A Letter Home in German

2008.11.12 - The letterphoto © 2008 Adrian Clark | more info (via: Wylio)My German homework this weekend was to write a letter home telling the recipient what you did in March.

Here is my letter.  There are probably heaps of grammatical errors, especially since I never know if something is accusative or nominative, but I was so astounded that I was able to write a letter in German, with lots of consultation with my German dictionary of course, that I wanted to put it on my blog.

Liebe Mutter,

Wir geht’s dir? Ich hoffe du bist gesund.

März hat eine beschäfligt Monat gewesen. Ich hatte mein Geburtstag. Vielen Danke für dein Geschenk. Ich habe mehr Vegemite gebraucht. Am siebzehnten März war St Patrick’s Tag und mein Theatergruppe hatte eine Feier mit vielen irschen Lieder gespielt.

Letzte Wochenende war so warm, so ich habe mein neu Balkon Garten gepflanzt. Er sieht so schön und bunt. Hamburg ist so schön mit Frühlingsanfang.

Ich freue mich auf deinen Besuch in Mai.

Bis bald und herzlich Grüße,


What it is supposed to say for those of you who can’t read German or for those of you who can’t understand my appalling German.

Dear Mother,

How are you? I hope you are healthy.

March has been a busy month.  I had my birthday.  Many thanks for your gift. I needed more Vegemite. On the 17th March was St Partrick’s Day and my theatre group had a party with many Irish songs played.

Last weekend was so warm so I planted my new balcony garden. It looks so beautiful and colourful. Hamburg is so beautiful with the beginning of spring.

I look forward to your visit in May.

See you soon and warm greetings,


You really don’t want to know how long it took to write this simple letter in German (about an hour). I long for the day when writing in German becomes almost as easy as writing in English. I think that will happen in about 5 – 10 years, if ever.


About Meg

A thirty something queer Aussie geek girl who now lives in Germany.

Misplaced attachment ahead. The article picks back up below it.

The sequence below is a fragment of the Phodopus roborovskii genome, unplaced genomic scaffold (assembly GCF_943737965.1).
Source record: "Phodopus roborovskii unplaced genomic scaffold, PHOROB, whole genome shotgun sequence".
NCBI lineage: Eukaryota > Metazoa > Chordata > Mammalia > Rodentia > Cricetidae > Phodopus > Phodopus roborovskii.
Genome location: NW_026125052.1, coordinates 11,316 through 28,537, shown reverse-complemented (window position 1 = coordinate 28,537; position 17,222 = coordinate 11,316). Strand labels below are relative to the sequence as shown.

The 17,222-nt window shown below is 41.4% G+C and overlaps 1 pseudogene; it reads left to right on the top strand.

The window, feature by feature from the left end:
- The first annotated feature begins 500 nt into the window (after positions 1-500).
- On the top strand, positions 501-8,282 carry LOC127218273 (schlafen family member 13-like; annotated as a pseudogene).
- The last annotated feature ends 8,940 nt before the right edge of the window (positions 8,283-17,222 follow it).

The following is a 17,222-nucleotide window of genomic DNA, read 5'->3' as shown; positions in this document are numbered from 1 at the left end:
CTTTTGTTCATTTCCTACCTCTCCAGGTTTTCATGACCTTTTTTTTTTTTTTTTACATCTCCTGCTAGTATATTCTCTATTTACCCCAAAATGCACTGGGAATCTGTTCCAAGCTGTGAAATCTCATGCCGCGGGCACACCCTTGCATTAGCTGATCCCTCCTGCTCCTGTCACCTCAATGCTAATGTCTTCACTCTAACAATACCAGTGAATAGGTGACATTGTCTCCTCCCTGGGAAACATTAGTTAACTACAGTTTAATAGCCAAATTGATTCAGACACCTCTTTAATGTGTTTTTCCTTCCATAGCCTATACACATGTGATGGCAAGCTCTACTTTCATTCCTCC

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6 Responses to A Letter Home in German

  1. san says:

    You did a good job. Writing letters is actually a really good way to practice. Can’t you find a German penpal?

  2. scottsabode says:

    I’m impressed. I studied German up to Year 11 at school and part of the exam was to write a conversation between two people. Basically it consisted of a person being told they have won Lotto: I can’t believe it! Ten million marks? Yes! Ten million marks! Well, what will I buy with ten million marks? I will buy…you get the idea.

  3. Nice job…I could completely understand what you wrote. If you ever want to practice writing German, let me know!

  4. shoegirl says:

    I had a conversation with a French woman who works in a Belgiam cafe here and she said she’d been here almost 10 years and still struggled with the language from time to time. On one hand, this made my 1-1/2 years of speaking crap German seem not so bad, but the idea of still stumbling like this a decade from now seems unbearable.

    • Riayn says:

      I think (and I hope) that if you speak German more you will learn faster and struggle less, then if you barely speak German on a daily basis.
      However, like you, I still fear that 10 years from now I will still be struggling with German.

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